Making A Targeting Mistake

I have a confession to make.

I broke a rule of Copywriting for Direct Marketing.

In fact I didn’t even realise I broke a rule until I got my copy back from my very first client!

But before all else I need to tell you about myself. I’m a junior copywriter meaning I’m just a beginner in this awesome world of Direct Marketing. One day I hope to sit at the table with the likes of the great old hands before me. Greats like David Garfinkel, Doug D’anna, Ben Settle, David Duetch, Gary Bencievega and good Ole Uncle John Carlton. I also hope to one day write for many of the top Direct Marketing companies in the world.

Yes my friends I’m ambitious.

So what exactly did I do wrong that got my copy rejected in the first place? Well, in my search to find clients I figured since Copy is advertsing I would “hit the pavement,” and sell my services business to business in hopes of landing a client or at least a prospect.

In my search of landing my first client I was met with rejection after rejection. No one needed any copywriting services but even worse not a single one of these business have never heard of copywriting or Direct Advertising.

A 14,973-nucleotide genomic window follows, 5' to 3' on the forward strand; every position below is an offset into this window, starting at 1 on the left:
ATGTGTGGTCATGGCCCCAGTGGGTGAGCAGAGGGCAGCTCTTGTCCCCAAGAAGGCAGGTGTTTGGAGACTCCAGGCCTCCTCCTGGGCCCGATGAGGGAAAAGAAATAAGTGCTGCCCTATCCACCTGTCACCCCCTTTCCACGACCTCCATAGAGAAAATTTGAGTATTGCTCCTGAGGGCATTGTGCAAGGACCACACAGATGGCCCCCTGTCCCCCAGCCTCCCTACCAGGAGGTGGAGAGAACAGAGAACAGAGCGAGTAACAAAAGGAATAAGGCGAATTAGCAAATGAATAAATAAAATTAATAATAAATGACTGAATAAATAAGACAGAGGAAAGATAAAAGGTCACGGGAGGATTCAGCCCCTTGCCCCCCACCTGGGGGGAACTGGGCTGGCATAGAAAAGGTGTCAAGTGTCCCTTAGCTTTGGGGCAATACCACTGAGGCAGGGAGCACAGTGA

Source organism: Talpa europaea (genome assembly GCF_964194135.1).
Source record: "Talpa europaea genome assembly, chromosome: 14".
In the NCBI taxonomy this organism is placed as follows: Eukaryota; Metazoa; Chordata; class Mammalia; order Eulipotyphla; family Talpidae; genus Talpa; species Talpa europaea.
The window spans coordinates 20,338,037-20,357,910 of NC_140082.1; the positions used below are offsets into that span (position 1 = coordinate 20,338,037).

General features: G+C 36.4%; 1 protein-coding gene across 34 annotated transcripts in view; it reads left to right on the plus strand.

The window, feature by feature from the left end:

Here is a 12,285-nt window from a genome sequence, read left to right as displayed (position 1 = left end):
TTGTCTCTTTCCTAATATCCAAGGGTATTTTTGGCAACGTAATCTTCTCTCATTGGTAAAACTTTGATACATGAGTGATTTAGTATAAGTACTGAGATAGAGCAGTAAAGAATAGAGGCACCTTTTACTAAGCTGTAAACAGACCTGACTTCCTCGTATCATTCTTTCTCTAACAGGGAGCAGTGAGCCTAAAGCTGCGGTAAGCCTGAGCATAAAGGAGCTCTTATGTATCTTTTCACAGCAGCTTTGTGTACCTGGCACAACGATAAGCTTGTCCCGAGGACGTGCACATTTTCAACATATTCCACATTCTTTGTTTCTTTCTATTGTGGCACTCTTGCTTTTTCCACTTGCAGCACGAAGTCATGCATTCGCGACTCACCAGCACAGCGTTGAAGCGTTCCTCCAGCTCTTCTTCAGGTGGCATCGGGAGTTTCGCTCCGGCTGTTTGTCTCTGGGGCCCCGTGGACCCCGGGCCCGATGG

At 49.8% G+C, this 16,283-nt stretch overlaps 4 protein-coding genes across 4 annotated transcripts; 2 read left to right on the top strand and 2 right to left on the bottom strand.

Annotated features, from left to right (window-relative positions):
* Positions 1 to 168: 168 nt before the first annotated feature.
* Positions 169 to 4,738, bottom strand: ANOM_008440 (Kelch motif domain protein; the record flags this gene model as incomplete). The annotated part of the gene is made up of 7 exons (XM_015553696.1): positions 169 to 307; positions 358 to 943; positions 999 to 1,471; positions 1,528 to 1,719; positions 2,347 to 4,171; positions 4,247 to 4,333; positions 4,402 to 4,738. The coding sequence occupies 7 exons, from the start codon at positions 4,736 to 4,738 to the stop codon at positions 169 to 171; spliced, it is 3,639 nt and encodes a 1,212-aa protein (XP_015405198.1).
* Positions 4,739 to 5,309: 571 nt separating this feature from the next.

Heading home defeated and tired I ran into an old friend who ran a small business mounting TVs. He confessed to me that business was slow and he needed more customers. Noticing his pain I offered my services, he accepted. I went home, put on my deerstalker and went to work. I researched his target customers to find out their biggest problems, worries, etc. I also went ahead and called the local newspapers to find out the pricing to get his ads going.

You name it, I probably did it.

After a week I finished his 1 page copy and I proudly called him to let him know. Then… rejection.

“This wasn’t what I was expecting,” he said.

I was annoyed, angry and hurt. He was expecting a more “traditional” form of advertising. During our argument I realized my grave mistake.

“I should have sold my services to my target market!”

Target market meaning those in Direct Marketing!

This was my fault and I should’ve told him what I specialised in. It would have saved us headaches.

When you write copy you write for your ideal customer in mind. You write about their pain, and how you had the same problem AND that you have a solution to their problem.

When I spoke with my friend I should have been clear on what copy was and how it was going to look.

Instead I jumped the gun and took the assignment.

The lesson?

Focus on your Target Market.